Andrew Mitchell spent the whole of Home Office questions on the front bench, nodding sagely as both Damian Green and Theresa May were repeatedly asked to condemn his behaviour outside the Downing Street gates, which they repeatedly refused to do. He was joined in his nodding routine by Andrew Lansley, who knows a little about being hauled over coals by the opposition himself.
Throughout the session, there was a low rumble of barracking from the benches. When the first question about the chief whip came from Catherine McKinnell – who asked what the impact was ‘of a cabinet member verbally abusing a police officer at a time of record frontline cuts to police officers up and down the country’ – one Labour MP shouted ‘get the whips out!’ Shadow Home Office Minister Chris Bryant continued sledging throughout other questions on metal theft and hate crime, shouting ‘what did he say?’ while pointing at Mitchell. When James Brokenshire told the chamber that ‘we have the greatest police force in the world’, Mitchell nodded solemnly.
Policing Minister Damian Green responded to the first question. He said:
‘Mr Mitchell has apologised to the officer concerned. The officer concerned has accepted that apology and that I think for most people would be the end of it.’
MPs opposite Green didn’t agree, and roared to show their displeasure. Yvette Cooper used her slot to throw back some remarks the Home Secretary had made to the Police Federation last year, in which Theresa May had said ‘you put up with abuse and worse, you do so to keep us free’. Now it was Mitchell’s turn to roar as May defended him. She repeated her colleague’s assertion that ‘the police are not taking the matter any further, and that is an end to it’.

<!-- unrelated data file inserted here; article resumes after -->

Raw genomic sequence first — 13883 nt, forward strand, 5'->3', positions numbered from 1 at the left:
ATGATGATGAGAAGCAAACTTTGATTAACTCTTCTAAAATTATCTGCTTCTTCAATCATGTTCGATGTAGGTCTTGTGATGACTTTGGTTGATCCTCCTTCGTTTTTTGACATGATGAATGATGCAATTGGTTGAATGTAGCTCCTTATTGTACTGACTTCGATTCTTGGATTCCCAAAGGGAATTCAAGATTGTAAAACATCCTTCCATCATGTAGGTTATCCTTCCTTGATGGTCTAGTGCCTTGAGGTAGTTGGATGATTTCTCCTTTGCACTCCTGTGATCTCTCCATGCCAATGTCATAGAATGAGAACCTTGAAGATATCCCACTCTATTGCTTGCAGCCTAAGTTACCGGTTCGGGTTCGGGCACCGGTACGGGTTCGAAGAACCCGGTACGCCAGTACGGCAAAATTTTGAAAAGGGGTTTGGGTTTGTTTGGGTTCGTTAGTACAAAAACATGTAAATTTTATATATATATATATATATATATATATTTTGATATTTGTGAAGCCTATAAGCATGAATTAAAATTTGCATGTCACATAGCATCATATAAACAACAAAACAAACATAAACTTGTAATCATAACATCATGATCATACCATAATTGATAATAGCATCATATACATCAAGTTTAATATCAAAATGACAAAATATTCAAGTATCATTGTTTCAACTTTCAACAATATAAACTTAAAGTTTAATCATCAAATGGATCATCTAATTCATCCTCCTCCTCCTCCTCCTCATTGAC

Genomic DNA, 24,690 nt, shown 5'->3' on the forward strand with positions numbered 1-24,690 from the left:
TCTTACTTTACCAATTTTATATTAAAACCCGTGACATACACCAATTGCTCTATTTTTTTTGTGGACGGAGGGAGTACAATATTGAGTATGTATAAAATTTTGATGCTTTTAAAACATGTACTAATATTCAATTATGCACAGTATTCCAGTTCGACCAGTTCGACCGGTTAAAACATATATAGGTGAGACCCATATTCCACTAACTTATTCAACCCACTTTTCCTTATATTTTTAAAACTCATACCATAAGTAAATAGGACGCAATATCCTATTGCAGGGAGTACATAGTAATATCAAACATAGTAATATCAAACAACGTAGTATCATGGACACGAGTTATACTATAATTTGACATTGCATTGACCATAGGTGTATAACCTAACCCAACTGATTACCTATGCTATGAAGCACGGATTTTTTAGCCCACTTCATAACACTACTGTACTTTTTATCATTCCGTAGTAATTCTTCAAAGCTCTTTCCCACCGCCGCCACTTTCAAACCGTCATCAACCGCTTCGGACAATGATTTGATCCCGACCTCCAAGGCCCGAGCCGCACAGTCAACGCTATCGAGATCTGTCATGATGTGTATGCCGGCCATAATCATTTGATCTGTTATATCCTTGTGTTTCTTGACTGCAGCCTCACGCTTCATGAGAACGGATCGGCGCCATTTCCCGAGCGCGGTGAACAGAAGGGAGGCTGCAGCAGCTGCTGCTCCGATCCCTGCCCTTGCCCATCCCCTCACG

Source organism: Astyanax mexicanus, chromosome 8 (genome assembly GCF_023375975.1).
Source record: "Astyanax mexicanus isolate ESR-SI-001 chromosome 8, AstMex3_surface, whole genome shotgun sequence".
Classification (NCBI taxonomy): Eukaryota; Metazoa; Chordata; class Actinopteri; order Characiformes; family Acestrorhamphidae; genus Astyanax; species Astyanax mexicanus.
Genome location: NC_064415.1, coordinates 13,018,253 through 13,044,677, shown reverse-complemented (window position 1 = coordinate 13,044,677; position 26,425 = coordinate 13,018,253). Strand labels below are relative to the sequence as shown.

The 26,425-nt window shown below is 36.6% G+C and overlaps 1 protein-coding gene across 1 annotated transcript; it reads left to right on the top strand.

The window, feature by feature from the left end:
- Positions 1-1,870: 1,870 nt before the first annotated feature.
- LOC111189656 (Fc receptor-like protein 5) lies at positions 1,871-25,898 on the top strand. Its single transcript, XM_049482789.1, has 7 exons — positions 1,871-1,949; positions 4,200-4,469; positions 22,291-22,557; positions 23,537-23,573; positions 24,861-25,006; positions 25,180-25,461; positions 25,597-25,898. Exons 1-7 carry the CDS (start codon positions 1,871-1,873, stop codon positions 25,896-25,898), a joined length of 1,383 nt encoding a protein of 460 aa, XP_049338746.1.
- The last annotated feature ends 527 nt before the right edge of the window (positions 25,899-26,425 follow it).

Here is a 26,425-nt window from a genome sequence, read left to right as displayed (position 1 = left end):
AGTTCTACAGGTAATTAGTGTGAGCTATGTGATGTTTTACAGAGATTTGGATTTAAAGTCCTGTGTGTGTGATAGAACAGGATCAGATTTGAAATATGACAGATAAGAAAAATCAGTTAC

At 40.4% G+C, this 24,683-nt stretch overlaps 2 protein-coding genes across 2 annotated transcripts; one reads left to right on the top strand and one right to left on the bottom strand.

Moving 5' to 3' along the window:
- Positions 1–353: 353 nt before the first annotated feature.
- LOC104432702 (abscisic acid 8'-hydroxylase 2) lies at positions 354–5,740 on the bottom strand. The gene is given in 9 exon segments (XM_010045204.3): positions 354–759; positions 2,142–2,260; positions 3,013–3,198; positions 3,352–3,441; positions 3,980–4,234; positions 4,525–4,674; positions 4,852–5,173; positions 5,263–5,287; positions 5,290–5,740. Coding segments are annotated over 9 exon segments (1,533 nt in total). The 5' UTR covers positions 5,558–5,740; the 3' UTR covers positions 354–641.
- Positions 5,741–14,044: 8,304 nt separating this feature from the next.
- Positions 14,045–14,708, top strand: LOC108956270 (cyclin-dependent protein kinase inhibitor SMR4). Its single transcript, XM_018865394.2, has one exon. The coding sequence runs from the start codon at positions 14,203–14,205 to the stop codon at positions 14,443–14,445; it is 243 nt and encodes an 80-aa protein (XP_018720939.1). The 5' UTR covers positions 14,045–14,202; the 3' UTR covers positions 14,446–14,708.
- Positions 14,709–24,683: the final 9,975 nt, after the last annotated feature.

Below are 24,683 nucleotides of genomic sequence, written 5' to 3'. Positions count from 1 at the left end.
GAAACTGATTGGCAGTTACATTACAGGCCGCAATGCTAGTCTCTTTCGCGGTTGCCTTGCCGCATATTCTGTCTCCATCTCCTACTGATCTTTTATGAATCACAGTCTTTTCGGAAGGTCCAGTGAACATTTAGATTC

Except it’s not the end so far as Labour or the media (who gathered in remarkable numbers to cover these departmental questions this afternoon) are concerned. Simon Danczuk this afternoon tabled a motion which will appear on tomorrow’s order paper, calling for Mitchell’s pay to be docked in line with the fine that someone found guilty of swearing at a police officer would be forced to pay: £1,000.
The next step for this motion is for the person in charge of government business to choose whether to select it for debate. That person is Andrew Mitchell, so it’s unlikely we’ll hear Danczuk proposing the motion in the chamber in the next few days unless the chief whip – whose nickname is ‘Thrasher’, after all – fancies a bit of self-flagellation. But Labour sources are keen to stress how serious they are about this matter: it may be that the party chooses to use an opposition day debate to debate the motion instead.
It’s interesting that Labour is now homing in on the allegation that Mitchell swore at the police officer, rather than called him a ‘pleb’. Two weeks ago at their party’s conference, the focus was very much on the latter and what it said about how the government views ordinary people.Tags: Andrew Mitchell, Police, UK politics